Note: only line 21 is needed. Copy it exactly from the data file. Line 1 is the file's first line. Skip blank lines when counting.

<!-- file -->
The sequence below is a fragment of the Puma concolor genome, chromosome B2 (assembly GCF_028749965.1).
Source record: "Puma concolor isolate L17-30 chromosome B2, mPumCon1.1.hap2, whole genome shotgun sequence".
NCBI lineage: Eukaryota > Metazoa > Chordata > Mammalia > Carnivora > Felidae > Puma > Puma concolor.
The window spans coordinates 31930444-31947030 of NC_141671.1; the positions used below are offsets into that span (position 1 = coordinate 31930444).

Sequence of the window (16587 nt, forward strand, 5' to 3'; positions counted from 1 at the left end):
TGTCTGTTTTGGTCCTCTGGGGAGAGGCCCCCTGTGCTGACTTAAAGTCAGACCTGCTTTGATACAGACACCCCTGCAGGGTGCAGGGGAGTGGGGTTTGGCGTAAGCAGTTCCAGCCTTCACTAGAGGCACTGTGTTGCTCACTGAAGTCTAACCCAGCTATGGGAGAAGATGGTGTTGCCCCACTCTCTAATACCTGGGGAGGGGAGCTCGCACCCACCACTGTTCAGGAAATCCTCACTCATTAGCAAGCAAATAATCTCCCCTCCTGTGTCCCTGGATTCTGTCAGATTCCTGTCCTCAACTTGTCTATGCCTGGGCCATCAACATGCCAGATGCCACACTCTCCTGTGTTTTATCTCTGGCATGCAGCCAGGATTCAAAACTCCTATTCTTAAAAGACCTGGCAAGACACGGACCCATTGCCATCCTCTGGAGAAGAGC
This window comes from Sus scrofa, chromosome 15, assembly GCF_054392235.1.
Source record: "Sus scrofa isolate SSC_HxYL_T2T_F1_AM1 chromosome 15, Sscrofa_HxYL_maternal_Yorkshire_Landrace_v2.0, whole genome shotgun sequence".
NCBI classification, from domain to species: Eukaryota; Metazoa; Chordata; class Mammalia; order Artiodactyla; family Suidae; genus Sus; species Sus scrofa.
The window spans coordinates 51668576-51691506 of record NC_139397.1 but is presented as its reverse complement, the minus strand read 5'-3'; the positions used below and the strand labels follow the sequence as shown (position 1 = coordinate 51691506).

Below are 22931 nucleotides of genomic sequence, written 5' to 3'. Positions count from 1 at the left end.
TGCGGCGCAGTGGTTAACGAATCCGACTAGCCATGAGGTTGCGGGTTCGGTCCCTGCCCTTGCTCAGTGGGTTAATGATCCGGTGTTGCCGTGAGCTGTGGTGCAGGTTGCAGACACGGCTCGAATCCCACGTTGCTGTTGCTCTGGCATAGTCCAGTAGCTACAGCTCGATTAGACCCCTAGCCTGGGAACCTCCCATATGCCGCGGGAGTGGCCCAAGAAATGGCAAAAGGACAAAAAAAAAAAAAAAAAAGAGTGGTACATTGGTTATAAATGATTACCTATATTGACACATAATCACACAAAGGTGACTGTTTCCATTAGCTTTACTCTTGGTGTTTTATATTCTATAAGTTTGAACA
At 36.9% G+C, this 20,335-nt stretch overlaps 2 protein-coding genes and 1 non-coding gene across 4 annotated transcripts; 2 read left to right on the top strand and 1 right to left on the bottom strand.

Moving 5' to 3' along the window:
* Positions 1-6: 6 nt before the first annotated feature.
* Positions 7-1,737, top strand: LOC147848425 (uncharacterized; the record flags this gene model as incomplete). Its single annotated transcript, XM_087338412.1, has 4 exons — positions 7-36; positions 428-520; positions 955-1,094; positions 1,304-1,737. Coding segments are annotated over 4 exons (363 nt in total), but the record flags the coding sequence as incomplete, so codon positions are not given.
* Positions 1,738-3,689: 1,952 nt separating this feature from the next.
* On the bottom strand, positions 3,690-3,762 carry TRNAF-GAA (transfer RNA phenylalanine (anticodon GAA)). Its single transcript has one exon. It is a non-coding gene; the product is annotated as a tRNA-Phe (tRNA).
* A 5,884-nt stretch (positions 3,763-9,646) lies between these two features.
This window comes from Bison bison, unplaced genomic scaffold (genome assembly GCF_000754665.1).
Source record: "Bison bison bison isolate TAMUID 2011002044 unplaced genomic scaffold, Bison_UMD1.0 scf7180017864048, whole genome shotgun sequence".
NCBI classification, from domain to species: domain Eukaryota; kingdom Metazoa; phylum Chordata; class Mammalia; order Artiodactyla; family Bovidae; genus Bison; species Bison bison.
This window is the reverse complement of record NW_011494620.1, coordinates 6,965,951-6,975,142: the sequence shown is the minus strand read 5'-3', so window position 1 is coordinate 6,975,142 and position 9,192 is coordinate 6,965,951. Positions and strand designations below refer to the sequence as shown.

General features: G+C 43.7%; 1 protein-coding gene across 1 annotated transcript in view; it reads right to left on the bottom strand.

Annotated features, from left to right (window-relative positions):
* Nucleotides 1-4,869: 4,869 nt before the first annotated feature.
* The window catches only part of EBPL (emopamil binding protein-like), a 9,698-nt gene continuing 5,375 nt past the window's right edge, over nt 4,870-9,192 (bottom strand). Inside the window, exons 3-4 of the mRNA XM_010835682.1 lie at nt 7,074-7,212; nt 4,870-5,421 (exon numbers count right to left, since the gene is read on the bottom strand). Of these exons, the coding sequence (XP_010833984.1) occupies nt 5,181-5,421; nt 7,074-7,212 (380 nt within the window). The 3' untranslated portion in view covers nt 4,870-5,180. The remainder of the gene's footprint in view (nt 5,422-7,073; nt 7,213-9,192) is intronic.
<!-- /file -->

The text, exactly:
Source record: "Bison bison bison isolate TAMUID 2011002044 unplaced genomic scaffold, Bison_UMD1.0 scf7180017864048, whole genome shotgun sequence".